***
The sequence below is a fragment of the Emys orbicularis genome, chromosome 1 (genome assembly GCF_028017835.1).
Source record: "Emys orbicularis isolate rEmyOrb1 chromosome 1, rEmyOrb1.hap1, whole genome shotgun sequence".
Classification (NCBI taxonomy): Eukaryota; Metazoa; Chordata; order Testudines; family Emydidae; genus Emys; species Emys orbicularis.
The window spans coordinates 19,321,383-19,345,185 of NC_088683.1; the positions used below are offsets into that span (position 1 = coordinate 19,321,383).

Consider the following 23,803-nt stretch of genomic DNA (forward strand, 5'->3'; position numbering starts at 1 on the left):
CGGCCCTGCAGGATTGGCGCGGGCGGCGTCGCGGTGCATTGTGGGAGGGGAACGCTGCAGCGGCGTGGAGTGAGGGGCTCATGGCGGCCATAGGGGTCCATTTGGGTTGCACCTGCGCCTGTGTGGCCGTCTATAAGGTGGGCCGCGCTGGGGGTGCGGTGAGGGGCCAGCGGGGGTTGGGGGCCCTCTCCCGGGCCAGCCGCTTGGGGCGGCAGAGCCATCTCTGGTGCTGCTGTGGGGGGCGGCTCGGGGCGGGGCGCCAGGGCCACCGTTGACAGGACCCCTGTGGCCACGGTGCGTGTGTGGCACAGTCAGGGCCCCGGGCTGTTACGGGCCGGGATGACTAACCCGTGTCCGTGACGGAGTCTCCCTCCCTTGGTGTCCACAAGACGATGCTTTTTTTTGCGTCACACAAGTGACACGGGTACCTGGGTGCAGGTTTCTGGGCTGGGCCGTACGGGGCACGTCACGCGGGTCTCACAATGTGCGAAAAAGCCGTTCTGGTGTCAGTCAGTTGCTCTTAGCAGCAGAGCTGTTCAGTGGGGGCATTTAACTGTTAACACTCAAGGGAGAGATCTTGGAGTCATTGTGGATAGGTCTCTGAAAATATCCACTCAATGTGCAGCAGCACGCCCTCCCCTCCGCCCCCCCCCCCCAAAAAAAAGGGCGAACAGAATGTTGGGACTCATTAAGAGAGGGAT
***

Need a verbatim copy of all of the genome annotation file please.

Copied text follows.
The sequence below is a fragment of the Emys orbicularis genome, chromosome 1 (genome assembly GCF_028017835.1).
Source record: "Emys orbicularis isolate rEmyOrb1 chromosome 1, rEmyOrb1.hap1, whole genome shotgun sequence".
Classification (NCBI taxonomy): Eukaryota; Metazoa; Chordata; order Testudines; family Emydidae; genus Emys; species Emys orbicularis.
The window spans coordinates 19,321,383-19,345,185 of NC_088683.1; the positions used below are offsets into that span (position 1 = coordinate 19,321,383).

Consider the following 23,803-nt stretch of genomic DNA (forward strand, 5'->3'; position numbering starts at 1 on the left):
CGGCCCTGCAGGATTGGCGCGGGCGGCGTCGCGGTGCATTGTGGGAGGGGAACGCTGCAGCGGCGTGGAGTGAGGGGCTCATGGCGGCCATAGGGGTCCATTTGGGTTGCACCTGCGCCTGTGTGGCCGTCTATAAGGTGGGCCGCGCTGGGGGTGCGGTGAGGGGCCAGCGGGGGTTGGGGGCCCTCTCCCGGGCCAGCCGCTTGGGGCGGCAGAGCCATCTCTGGTGCTGCTGTGGGGGGCGGCTCGGGGCGGGGCGCCAGGGCCACCGTTGACAGGACCCCTGTGGCCACGGTGCGTGTGTGGCACAGTCAGGGCCCCGGGCTGTTACGGGCCGGGATGACTAACCCGTGTCCGTGACGGAGTCTCCCTCCCTTGGTGTCCACAAGACGATGCTTTTTTTTGCGTCACACAAGTGACACGGGTACCTGGGTGCAGGTTTCTGGGCTGGGCCGTACGGGGCACGTCACGCGGGTCTCACAATGTGCGAAAAAGCCGTTCTGGTGTCAGTCAGTTGCTCTTAGCAGCAGAGCTGTTCAGTGGGGGCATTTAACTGTTAACACTCAAGGGAGAGATCTTGGAGTCATTGTGGATAGGTCTCTGAAAATATCCACTCAATGTGCAGCAGCACGCCCTCCCCTCCGCCCCCCCCCCCCAAAAAAAAGGGCGAACAGAATGTTGGGACTCATTAAGAGAGGGAT